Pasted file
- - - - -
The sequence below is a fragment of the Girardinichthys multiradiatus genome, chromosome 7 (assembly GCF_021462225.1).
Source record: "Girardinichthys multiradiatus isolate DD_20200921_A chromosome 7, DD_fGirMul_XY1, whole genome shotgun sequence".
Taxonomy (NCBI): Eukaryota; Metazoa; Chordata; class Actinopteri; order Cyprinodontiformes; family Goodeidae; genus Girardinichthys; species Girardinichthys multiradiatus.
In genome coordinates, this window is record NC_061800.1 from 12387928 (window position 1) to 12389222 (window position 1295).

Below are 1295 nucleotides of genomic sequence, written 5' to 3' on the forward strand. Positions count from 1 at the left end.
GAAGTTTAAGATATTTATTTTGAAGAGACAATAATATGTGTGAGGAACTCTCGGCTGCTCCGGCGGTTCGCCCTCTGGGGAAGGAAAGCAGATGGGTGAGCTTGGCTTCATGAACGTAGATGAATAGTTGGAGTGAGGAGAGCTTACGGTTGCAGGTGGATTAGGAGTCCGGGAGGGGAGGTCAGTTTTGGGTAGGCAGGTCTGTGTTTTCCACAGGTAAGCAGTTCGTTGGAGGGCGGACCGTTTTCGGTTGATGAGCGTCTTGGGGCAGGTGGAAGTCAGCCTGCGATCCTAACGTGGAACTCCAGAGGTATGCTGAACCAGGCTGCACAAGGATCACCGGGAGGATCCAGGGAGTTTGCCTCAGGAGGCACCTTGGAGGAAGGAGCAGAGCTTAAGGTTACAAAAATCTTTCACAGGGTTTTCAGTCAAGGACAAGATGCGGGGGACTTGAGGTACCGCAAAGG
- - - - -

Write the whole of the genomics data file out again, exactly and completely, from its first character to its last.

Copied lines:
The sequence below is a fragment of the Girardinichthys multiradiatus genome, chromosome 7 (assembly GCF_021462225.1).
Source record: "Girardinichthys multiradiatus isolate DD_20200921_A chromosome 7, DD_fGirMul_XY1, whole genome shotgun sequence".
Taxonomy (NCBI): Eukaryota; Metazoa; Chordata; class Actinopteri; order Cyprinodontiformes; family Goodeidae; genus Girardinichthys; species Girardinichthys multiradiatus.
In genome coordinates, this window is record NC_061800.1 from 12387928 (window position 1) to 12389222 (window position 1295).

Below are 1295 nucleotides of genomic sequence, written 5' to 3' on the forward strand. Positions count from 1 at the left end.
GAAGTTTAAGATATTTATTTTGAAGAGACAATAATATGTGTGAGGAACTCTCGGCTGCTCCGGCGGTTCGCCCTCTGGGGAAGGAAAGCAGATGGGTGAGCTTGGCTTCATGAACGTAGATGAATAGTTGGAGTGAGGAGAGCTTACGGTTGCAGGTGGATTAGGAGTCCGGGAGGGGAGGTCAGTTTTGGGTAGGCAGGTCTGTGTTTTCCACAGGTAAGCAGTTCGTTGGAGGGCGGACCGTTTTCGGTTGATGAGCGTCTTGGGGCAGGTGGAAGTCAGCCTGCGATCCTAACGTGGAACTCCAGAGGTATGCTGAACCAGGCTGCACAAGGATCACCGGGAGGATCCAGGGAGTTTGCCTCAGGAGGCACCTTGGAGGAAGGAGCAGAGCTTAAGGTTACAAAAATCTTTCACAGGGTTTTCAGTCAAGGACAAGATGCGGGGGACTTGAGGTACCGCAAAGG